Friday, 22 April 2016

Theme Time : Alan Parker - Dempsey And Makepeace

After a couple of days of shocking premature obituaries, I thought it was time to bring a bit of cheeriness back to the blog, so what better theme to celebrate than the incredibly upbeat, pumping score to the cheerily naff 80s ITV actioneer, Dempsey and Makepeace



Running for three series from 1985 to 1986 Dempsey and Makepeace certainly ranks as one of the strangest cop shows ever to appear on our screens. It's influences seemed to range from The Persuaders! and The Professionals and it appealed to children, but occasionally its content would attempt to veer into harder edged, more cynical territory like The Sweeney, whilst at the same time hoping to emulate the cop shows from the US that were becoming increasingly popular in that period, shows like Miami Vice, Cagney and Lacey and Moonlighting. Needless to say it wasn't always a successful marriage of ideas, though lead actors Michael Brandon and Glynis Barber would have a successful marriage; falling in love on set, they wed in 1989 and remain together to this day.


The premise of the show was the oddball pairing of two police detectives: an elegant British noblewoman, Sgt (Lady) Harriet Makepeace, and a streetwise blue collar New Yorker, Lt James Dempsey, both working for SI 10, an elite and armed unit of London's Metropolitan Police. The initial stages of the feature length pilot for the series was a bit Serpico in that Dempsey's partner was killed during a drugs operation and, uncovering high level corruption in New York and in fear of his life, Dempsey is forced to flee to the UK on the pretence of an international police exchange programme. Landing in Gordon Spikings' (that excellent bluff Welsh actor Ray Smith) SI 10, Dempsey is forced to partner with Lady 'Harry' Makepeace, the daughter of the stately home owning Lord Winfield. This chalk and cheese pairing eventually bond over their own unique differences to the rest of the squad around them and make a good team as they fight crime on the streets of London.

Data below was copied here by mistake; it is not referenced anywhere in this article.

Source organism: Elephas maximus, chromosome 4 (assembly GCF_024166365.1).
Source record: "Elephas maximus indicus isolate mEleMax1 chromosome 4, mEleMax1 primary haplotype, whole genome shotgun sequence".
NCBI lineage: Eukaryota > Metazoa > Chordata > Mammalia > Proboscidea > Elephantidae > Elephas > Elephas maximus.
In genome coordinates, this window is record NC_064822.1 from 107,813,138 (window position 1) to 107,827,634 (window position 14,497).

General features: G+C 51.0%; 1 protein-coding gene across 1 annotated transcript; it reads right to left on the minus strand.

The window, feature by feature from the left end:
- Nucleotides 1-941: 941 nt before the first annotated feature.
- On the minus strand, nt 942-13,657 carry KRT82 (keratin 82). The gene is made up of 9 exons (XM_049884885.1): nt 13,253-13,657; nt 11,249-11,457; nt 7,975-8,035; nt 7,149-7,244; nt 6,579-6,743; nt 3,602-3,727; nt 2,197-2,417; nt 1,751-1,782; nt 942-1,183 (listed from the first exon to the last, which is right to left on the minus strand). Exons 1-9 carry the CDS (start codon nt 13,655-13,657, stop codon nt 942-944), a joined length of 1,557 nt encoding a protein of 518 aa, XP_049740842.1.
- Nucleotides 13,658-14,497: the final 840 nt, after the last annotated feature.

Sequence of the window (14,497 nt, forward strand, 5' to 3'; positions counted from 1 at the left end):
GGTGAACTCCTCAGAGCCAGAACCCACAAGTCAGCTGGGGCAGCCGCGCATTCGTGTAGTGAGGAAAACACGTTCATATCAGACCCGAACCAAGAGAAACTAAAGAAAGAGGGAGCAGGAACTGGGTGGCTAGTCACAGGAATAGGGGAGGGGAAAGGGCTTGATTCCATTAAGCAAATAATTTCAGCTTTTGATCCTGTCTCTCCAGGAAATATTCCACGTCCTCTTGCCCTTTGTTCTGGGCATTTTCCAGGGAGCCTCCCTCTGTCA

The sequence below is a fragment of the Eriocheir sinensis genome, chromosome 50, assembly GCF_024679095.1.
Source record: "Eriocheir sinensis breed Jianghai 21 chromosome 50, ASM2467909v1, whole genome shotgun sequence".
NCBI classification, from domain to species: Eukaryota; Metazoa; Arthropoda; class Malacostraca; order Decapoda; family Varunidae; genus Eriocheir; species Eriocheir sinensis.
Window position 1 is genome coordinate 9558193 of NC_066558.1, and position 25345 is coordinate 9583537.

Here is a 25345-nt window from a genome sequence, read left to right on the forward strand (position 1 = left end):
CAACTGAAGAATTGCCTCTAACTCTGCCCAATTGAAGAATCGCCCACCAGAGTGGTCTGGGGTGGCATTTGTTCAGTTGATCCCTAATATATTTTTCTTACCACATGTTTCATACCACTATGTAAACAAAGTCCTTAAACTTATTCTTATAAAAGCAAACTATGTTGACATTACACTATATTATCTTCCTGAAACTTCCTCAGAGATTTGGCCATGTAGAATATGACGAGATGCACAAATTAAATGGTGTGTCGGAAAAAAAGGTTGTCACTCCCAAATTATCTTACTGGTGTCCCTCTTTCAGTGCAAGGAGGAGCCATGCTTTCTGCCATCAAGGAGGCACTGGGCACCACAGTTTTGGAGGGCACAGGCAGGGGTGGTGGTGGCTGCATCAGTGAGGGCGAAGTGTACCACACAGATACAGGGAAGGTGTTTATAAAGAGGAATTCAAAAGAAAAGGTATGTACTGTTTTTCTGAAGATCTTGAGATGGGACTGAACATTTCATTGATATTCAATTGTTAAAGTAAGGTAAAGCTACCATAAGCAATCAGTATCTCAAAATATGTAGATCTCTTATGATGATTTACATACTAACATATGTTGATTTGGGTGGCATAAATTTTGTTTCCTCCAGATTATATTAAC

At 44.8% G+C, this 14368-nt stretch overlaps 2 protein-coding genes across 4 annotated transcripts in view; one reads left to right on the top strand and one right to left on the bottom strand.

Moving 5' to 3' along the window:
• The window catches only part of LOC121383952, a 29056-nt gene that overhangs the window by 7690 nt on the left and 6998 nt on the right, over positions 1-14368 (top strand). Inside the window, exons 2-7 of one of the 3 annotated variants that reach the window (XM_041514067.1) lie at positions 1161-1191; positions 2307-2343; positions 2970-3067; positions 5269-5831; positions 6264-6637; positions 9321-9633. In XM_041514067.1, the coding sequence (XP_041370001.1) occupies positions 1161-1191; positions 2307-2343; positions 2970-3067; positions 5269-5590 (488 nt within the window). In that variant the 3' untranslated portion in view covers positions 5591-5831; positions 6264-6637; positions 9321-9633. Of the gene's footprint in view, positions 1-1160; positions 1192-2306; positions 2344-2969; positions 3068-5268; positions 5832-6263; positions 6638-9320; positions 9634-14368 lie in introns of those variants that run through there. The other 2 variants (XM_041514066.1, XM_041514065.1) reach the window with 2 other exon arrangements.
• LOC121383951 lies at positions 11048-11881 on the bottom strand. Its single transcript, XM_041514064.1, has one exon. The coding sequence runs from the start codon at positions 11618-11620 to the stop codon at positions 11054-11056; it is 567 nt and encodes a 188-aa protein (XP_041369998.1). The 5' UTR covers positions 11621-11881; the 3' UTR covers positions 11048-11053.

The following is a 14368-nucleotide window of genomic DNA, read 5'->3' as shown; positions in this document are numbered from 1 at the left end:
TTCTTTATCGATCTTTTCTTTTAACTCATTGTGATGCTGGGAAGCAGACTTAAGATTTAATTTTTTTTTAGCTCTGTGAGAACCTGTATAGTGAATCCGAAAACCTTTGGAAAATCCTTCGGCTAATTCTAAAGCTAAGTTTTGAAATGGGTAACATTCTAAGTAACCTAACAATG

As I mentioned earlier, the show had an appeal for kids; I know I enjoyed it and I seem to recall merchandise like annuals, comic strips, Jigsaws, toy replica cars and transfer sets (see below) from that time.



My dad hated it (and I don't think he's ever quite got on board with Brandon, who he viewed as a cocky yank) though he would still watch it, either for me, or because with only 4 channels back then there wasn't anything else on. To the 6 or 7 year old me however, Glynis Barber was the epitome of a pretty lady and probably one of the reasons I enjoyed the show so much.


When the series was repeated by cable channel Granada Plus in the late 90s I remember trying to watch it, but only really enjoying it for its nostalgia. It was a cheery yet corny affair that never seemed to pull its intentions off. Still, cracking theme by Alan Parker - not, the Alan Parker, the director, but the man responsible for, amongst others, the theme to Angels and the soundtrack to Jaws 3, as well as being the uncredited electric guitarist on such tracks as The Walker Brothers No Regrets, Bowie's 1984 and Donovan's Hurdy Gurdy Man! 




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